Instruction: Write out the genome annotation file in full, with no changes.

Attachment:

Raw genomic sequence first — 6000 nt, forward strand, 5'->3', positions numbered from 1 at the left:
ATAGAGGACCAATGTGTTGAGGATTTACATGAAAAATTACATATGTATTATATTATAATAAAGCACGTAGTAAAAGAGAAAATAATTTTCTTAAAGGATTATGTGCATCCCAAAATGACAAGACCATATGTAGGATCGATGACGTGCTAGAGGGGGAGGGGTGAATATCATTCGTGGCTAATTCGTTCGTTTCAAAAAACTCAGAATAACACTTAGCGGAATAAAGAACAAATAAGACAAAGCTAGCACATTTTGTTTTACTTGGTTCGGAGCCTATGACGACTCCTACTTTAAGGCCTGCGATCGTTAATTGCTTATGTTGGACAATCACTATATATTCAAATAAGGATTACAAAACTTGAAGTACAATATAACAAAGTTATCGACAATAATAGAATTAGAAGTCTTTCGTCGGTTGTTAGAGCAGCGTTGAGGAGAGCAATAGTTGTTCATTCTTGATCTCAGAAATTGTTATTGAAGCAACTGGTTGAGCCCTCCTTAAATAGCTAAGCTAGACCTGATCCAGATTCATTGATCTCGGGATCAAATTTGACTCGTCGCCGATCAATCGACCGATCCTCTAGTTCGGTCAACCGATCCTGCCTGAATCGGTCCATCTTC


Raw genomic sequence first — 6000 nt, forward strand, 5'->3', positions numbered from 1 at the left:
ATAGAGGACCAATGTGTTGAGGATTTACATGAAAAATTACATATGTATTATATTATAATAAAGCACGTAGTAAAAGAGAAAATAATTTTCTTAAAGGATTATGTGCATCCCAAAATGACAAGACCATATGTAGGATCGATGACGTGCTAGAGGGGGAGGGGTGAATATCATTCGTGGCTAATTCGTTCGTTTCAAAAAACTCAGAATAACACTTAGCGGAATAAAGAACAAATAAGACAAAGCTAGCACATTTTGTTTTACTTGGTTCGGAGCCTATGACGACTCCTACTTTAAGGCCTGCGATCGTTAATTGCTTATGTTGGACAATCACTATATATTCAAATAAGGATTACAAAACTTGAAGTACAATATAACAAAGTTATCGACAATAATAGAATTAGAAGTCTTTCGTCGGTTGTTAGAGCAGCGTTGAGGAGAGCAATAGTTGTTCATTCTTGATCTCAGAAATTGTTATTGAAGCAACTGGTTGAGCCCTCCTTAAATAGCTAAGCTAGACCTGATCCAGATTCATTGATCTCGGGATCAAATTTGACTCGTCGCCGATCAATCGACCGATCCTCTAGTTCGGTCAACCGATCCTGCCTGAATCGGTCCATCTTC